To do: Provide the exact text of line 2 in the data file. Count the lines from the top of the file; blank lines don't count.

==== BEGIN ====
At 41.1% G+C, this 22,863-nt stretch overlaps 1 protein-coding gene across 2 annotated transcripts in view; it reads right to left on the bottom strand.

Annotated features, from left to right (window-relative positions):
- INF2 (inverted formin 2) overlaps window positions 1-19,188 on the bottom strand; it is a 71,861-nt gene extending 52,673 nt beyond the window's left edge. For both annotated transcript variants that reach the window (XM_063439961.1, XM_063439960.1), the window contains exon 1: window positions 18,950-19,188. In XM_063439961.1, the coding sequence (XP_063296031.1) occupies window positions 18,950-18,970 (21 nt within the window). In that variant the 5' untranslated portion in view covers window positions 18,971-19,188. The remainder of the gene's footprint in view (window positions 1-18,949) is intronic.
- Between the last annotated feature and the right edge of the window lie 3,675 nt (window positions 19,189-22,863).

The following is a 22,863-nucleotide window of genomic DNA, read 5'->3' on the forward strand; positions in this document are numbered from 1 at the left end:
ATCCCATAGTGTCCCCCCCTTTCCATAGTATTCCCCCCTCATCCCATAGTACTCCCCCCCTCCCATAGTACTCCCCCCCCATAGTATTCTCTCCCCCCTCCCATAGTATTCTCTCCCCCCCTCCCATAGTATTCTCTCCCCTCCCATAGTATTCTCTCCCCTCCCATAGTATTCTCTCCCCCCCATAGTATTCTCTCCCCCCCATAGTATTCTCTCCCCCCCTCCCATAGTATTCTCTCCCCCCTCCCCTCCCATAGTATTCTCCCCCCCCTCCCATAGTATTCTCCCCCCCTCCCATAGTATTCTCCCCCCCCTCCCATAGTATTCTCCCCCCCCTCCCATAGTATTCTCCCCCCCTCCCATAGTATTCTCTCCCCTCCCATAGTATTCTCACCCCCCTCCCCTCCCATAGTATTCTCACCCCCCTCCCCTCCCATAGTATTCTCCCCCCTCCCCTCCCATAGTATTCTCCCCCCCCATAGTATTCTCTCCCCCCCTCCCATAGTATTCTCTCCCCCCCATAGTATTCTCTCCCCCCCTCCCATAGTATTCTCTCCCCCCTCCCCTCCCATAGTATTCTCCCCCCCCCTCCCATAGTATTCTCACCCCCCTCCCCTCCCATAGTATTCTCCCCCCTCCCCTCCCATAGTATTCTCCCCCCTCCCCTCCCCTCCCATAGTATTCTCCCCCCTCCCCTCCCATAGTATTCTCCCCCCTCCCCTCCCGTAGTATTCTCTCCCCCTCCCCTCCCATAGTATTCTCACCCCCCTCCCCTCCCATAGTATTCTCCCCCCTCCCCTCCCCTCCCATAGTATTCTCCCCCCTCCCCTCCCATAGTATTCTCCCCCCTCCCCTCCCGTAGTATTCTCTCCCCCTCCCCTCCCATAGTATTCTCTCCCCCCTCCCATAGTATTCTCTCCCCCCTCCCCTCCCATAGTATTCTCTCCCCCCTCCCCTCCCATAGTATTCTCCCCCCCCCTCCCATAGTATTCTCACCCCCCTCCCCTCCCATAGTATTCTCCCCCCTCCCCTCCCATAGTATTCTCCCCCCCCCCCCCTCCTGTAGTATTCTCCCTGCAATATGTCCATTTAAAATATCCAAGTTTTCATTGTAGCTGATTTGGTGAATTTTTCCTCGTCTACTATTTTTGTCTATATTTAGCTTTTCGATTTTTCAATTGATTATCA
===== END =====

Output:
Annotated features, from left to right (window-relative positions):